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Political hack

In Blog post by Sam Coleman0 Comments

The US presidential election tonight isn’t the first time Russians have used cyber mischief to disrupt voting… but it certainly is the most consequential. The small polling stations that were manned by both officials, volunteers and observers were surprisingly efficient; each playing their role in the democratic process of electing legislative members in a representative democracy. Local citizens – eager to cast their votes – had waited hours in the chilly night, determined to use their voice in this historic election, one that had seen an unprecedented tussle for presidential power. One presidential hopeful, a woman with vast political experience yet plagued by scandal, clashed with a billionaire tycoon who …

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Thick Click: Security is the Culprit, Not the Victim

In Blog post by Clavister Blog Staff0 Comments

It’s tempting, when an individual in a business clicks on a dubious link, or opens a suspicious looking attachment, to blame them for any ensuing malware infections or data breaches. They should have known better, right? We all know, these days, that infected links and attachments are key attack vectors for cybercriminals – that individual shouldn’t have behaved so carelessly. They are directly responsible for the negative business impact that follows. According to Ira Winkler, president of Secure Mentem and widely considered one of the world’s most influential cybersecurity professionals, this attitude is short-sighted and foolish. “If a single user click can take down your network, then your network sucks,” …

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Cyber threats: going nuclear

In Blog post by Clavister Blog Staff0 Comments

In 2016, we have seen damaging cyberattacks against factories, power plants, airlines and other industrial systems. An attack using BlackEnergy malware struck a Ukraine power company, leaving hundreds of thousands of residents in the dark. The SCADA systems of the Bowman Dam in Rye, New York were attacked, as was Warsaw’s Chopin Airport, where Polish planes were grounded for a weekend after a plane was hit by a DDoS attack. Cybercriminals are clearly becoming ever savvier when it comes to attacking critical infrastructure – a set of organizations that includes metropolitan traffic control systems, factories and manufacturing plants, power generation facilities and water treatment systems. All have a critical role …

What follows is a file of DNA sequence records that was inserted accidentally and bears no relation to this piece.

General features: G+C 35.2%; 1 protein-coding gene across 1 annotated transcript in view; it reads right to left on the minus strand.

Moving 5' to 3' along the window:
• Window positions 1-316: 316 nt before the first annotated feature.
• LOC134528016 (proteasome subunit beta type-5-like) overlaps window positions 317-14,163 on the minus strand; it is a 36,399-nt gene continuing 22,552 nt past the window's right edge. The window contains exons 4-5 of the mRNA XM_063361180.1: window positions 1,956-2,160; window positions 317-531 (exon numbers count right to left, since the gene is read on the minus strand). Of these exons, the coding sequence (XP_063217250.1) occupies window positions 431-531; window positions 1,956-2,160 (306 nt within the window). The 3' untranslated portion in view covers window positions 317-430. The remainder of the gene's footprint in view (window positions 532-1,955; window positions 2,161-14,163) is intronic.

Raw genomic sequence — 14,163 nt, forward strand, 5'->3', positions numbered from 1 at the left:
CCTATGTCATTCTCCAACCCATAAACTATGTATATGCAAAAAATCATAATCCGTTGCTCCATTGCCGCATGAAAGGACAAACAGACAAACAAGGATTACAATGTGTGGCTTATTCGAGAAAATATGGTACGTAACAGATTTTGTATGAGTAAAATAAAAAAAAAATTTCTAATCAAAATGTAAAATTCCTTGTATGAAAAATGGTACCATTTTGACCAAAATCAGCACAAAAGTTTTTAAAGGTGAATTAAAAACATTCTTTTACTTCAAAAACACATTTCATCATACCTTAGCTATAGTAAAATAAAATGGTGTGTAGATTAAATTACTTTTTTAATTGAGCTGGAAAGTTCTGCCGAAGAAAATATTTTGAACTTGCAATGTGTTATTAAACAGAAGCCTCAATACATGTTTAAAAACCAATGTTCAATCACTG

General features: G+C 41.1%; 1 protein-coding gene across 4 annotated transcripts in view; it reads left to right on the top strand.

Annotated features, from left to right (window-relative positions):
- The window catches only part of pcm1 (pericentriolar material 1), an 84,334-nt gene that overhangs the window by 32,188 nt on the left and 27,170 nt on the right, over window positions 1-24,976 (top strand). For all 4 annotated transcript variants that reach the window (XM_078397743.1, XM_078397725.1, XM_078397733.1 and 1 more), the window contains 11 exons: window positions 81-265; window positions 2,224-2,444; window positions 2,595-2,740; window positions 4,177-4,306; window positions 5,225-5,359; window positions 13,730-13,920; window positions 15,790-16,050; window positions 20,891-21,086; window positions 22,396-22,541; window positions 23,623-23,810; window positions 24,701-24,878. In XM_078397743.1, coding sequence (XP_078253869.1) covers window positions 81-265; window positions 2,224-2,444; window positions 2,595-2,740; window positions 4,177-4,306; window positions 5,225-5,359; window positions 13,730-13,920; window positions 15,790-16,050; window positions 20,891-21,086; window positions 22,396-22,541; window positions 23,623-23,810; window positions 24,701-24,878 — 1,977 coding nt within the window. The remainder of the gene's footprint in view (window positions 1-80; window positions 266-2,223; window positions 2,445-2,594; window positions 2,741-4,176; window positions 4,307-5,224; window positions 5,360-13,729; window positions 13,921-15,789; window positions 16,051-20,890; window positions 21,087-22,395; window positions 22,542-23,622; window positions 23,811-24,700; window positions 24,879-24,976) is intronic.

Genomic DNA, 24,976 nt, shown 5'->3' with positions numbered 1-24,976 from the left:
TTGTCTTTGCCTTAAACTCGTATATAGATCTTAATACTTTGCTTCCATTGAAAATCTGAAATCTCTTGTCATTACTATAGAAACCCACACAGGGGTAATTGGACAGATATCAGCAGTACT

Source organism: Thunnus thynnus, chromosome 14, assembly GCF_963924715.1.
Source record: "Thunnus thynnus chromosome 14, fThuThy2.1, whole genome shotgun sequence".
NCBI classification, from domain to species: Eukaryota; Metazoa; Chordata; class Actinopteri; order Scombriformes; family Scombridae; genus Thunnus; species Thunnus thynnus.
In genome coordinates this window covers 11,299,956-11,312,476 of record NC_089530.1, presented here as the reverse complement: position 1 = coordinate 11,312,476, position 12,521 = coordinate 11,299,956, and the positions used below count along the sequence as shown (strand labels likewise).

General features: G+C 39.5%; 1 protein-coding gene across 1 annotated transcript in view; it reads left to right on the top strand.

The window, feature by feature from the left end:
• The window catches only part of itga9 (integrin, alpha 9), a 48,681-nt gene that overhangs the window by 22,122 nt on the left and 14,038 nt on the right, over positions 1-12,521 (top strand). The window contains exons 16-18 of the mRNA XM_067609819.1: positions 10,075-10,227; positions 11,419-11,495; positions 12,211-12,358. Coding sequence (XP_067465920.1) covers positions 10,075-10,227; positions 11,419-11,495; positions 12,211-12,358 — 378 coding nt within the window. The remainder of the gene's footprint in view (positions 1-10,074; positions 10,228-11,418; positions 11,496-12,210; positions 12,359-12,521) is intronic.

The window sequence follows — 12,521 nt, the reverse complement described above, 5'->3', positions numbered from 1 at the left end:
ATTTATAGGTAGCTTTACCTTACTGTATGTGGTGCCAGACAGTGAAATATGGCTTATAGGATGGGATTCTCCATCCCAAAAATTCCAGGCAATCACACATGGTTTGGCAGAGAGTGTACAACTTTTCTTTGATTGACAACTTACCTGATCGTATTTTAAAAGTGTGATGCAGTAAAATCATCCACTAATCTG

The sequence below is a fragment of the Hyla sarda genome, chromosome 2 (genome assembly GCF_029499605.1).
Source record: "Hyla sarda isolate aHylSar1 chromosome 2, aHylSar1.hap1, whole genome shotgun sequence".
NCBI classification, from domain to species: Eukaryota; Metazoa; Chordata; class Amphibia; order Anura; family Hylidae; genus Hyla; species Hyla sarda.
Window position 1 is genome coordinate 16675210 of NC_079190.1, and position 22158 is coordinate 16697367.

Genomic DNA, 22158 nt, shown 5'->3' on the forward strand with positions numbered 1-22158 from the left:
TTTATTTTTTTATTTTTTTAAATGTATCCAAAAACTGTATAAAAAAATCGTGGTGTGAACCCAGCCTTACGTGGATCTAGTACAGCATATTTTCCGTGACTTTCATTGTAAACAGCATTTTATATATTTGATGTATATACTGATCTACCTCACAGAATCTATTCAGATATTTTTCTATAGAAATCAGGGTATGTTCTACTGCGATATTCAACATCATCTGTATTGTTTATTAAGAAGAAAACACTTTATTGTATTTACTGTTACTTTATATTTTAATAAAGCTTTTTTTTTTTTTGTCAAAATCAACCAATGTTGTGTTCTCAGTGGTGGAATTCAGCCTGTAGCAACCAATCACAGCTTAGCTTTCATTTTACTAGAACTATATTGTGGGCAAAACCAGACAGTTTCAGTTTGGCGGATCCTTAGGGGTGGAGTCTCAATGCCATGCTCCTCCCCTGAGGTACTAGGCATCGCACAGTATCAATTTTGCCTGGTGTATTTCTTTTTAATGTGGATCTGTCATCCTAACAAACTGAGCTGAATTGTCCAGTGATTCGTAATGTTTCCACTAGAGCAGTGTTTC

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The Dyn DDoS attack is just the latest IoT propelled attack… and it won’t be the last

In Blog post by Sam Coleman0 Comments

With the recent ramp up of DDoS attacks, the Mirai source code release, criminality and unsecured nature of IoT become painfully – and dangerously – clear. In some ways, it was a story that we’re slowly, painfully getting used to. On Friday, a massive denial of service attack (DDoS) was launched against one of the biggest DNS providers in the US named Dyn. The New Hampshire based provider, a New Hampshire-based Internet company that provides the “phone book” service to the most-trafficked sites on the Internet – brands such as Netflix, Twitter, Spotify and others – suffered wave after wave of attacks, consumers denied services they enjoy and rely on. …

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Clavister showcases solutions at IT-SA, Nuremberg

In Blog post by Clavister Blog Staff0 Comments

This week, Clavister is demonstrating its advanced security solutions, including its Multi Factor Authentication suite at IT-SA 2016.  The three day event in Nuremberg is one of Germany’s biggest IT Security events and Clavister is exhibiting in hall 12, booth 226 with our distribution partner sysob. Clavister MFA is designed to match all the key business requirements for strong authentication without adding administrative complexity. It combines: Server:  the Clavister MFA Server keeps unauthorized individuals out of the corporate network. Authenticator: The Clavister Authenticator is a mobile app that works on Apple and Android phones. Once the employee starts the app, it generates a new One Time Password (OTP) every 30 …